Yohannes: Reforms by Abiy’s administration were initially fast paced, although this has since slowed. But many key promises were fulfilled. In the first year of reforms, prisoners were released, the media revived, and exiled opposition returned to the country. A reformed ruling party has been established, which created inclusive politics by better involving regional political parties than previously. True, there have been serious peace and security challenges: repeated violence in Benishangul-Gumuz, Guji, and Wollega. Sadly, internal displacement and massacres on the basis of identity are now common. The government lost patience and even arrested some opposition leaders. However, the government continued to enact security sector reforms, long-term economic plans and other meaningful development programs, including environmental initiatives such as the Green Legacy Initiative.
Ethno-nationalist political narratives have increased ethnic polarization, inter-communal intolerance and violence, and are antagonistic to Abiy’s hope for unity. Such narratives that pit one group against another were exploited by some of Abiy’s opposition. Now that a date for a vote has been set, the 2021 elections will be another major test for Ethiopia’s future.
Given Ethiopia’s many challenges, is there a place for a national dialogue process?
Mehari: There is no military solution to a war of visions. Any government that fails to recognize the precedence of politics over military action risks facing protracted armed resistance and insurrection.
The Ethiopian government rejected calls for dialogue during the constitutional crisis in Ethiopia, when it became clear that elections would not be held on schedule and that the constitutional term of office of the government would soon expire. The government rejected dialogue to resolve the conflict with the Tigray region. Now, the solution lies in building bridges between communities and narrowing the gulf between the different political visions. Since existing institutions like the reconciliation commission are distrusted, a new process is required. A national dialogue is the best option of all, although it will not necessarily resolve all the problems Ethiopia faces.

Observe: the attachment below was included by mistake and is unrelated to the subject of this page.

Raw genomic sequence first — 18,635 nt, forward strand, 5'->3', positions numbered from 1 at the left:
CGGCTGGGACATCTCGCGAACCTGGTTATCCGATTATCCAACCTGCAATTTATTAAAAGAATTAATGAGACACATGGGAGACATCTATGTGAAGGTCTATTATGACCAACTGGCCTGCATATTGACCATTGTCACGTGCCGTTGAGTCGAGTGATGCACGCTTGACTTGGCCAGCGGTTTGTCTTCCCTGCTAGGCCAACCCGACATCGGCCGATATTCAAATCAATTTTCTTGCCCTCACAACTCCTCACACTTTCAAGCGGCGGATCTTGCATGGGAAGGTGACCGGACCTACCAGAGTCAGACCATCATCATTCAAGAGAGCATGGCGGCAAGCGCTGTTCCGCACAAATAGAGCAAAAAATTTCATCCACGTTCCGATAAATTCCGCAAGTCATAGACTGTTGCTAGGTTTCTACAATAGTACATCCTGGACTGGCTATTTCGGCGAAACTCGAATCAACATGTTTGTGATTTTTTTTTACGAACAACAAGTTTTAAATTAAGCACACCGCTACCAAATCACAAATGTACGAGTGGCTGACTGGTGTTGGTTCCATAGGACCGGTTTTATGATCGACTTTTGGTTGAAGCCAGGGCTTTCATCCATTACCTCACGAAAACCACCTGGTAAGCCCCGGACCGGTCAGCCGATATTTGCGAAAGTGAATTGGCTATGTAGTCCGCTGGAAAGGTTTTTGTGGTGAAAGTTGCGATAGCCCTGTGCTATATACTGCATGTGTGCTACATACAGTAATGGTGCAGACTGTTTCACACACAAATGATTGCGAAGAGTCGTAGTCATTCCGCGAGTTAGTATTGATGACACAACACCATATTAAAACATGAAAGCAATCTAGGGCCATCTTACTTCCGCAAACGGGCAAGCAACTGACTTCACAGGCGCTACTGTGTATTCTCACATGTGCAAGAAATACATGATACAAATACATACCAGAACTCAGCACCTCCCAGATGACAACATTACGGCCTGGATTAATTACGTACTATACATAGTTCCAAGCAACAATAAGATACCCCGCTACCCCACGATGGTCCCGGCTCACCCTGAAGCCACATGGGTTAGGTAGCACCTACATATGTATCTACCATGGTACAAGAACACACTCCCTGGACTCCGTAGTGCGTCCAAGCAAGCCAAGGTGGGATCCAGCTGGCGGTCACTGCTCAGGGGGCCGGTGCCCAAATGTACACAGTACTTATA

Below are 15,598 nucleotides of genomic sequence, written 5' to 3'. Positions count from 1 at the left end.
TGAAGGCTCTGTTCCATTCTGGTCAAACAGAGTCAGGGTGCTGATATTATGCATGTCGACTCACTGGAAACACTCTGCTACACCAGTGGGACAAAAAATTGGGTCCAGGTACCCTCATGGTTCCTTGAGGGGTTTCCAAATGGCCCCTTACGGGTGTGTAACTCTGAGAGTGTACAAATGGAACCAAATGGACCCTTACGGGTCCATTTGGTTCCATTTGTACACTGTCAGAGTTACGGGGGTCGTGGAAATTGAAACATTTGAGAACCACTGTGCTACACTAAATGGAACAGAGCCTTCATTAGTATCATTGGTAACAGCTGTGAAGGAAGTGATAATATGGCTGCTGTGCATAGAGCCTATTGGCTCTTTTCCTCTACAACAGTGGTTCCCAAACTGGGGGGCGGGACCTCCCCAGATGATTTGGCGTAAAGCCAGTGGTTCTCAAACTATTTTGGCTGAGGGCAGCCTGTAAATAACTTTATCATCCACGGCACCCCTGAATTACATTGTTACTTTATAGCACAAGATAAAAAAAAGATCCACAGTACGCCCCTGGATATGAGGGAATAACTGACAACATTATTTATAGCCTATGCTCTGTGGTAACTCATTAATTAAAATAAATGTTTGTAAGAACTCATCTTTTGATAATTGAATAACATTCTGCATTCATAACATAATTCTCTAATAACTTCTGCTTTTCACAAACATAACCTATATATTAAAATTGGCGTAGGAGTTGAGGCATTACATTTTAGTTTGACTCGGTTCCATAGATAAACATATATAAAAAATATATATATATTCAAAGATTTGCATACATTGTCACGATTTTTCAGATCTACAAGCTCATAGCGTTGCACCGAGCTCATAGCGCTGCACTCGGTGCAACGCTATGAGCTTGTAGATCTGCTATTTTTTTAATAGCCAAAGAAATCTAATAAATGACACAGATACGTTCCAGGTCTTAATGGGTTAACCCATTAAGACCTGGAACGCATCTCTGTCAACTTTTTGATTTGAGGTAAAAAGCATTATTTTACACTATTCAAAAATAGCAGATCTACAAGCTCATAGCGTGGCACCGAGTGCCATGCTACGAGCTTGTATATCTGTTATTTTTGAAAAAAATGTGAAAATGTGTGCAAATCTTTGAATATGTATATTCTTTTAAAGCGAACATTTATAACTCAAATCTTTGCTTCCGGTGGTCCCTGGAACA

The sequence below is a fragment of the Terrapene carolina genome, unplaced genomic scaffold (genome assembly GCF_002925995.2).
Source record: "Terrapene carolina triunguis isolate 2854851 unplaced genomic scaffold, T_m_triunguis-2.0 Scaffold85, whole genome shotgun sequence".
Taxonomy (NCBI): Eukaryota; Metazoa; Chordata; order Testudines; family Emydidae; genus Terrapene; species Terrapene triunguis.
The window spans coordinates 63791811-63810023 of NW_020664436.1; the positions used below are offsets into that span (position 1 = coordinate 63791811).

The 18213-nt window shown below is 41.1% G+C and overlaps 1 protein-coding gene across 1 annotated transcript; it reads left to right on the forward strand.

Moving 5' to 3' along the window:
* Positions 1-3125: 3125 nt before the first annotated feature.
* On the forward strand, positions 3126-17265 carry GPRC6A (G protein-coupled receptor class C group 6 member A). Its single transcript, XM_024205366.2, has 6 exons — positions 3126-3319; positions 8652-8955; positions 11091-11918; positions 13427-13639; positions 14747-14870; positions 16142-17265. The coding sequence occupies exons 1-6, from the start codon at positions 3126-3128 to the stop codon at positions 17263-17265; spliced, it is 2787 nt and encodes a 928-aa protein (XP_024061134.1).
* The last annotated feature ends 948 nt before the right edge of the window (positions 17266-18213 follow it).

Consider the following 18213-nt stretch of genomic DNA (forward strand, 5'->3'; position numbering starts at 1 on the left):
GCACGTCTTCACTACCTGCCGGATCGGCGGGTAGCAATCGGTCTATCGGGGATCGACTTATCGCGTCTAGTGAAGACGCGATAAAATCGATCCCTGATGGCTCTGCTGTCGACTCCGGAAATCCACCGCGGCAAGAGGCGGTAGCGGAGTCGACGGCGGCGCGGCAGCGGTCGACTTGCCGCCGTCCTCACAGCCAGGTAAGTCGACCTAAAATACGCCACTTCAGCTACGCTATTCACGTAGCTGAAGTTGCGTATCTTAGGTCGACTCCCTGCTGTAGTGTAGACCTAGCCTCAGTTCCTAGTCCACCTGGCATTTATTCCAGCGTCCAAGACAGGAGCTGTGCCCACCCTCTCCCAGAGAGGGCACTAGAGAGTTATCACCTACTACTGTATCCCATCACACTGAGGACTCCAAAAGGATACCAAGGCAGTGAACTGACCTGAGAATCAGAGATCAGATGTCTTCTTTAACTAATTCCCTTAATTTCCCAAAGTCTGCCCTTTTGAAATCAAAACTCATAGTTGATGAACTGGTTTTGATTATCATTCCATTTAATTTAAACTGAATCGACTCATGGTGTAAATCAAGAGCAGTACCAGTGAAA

Yohannes: Yes, there is always a place for national dialogue, as long as there is genuine commitment. Past Ethiopian regimes, including the one led by the Tigray People’s Liberation Front (TPLF) before 2018, downplayed the need for such dialogue by saying that the timing was not right, and that Ethiopia faced too many challenges at that moment. The Abiy government is the first in Ethiopian history to have established a reconciliation commission to study and recommend solutions. As with his other initiatives, however, some of Abiy’s opponents undermined the idea of this commission. However, I have hope that this is a good place from which dialogue can start, if people agree that reconciliation is also about looking forward rather than just arguing about the past. It is time to talk about the common challenges that every Ethiopian faces, not only concentrate on particular, group-based grievances.
Emebet: Initiatives that foster national dialogue are needed more than ever in Ethiopia. Existing civil society initiatives should not be overlooked. One such initiative is the Multi-stakeholder Initiative for National Dialogue (MIND), a coalition of Yehasab Me’ad (Plate of Ideas), Destiny Ethiopia and the Political Parties’ Joint Council, endorsed and supported by the Ministry of Peace. MIND intends to bring “contentious issues to the table and discuss them one by one to create a common understanding step by step.” Led by civil society, MIND aims to build confidence in the concept of dialogue among participants. An inclusive national dialogue could help MIND strengthen its attempts to resolve challenges to peace and security.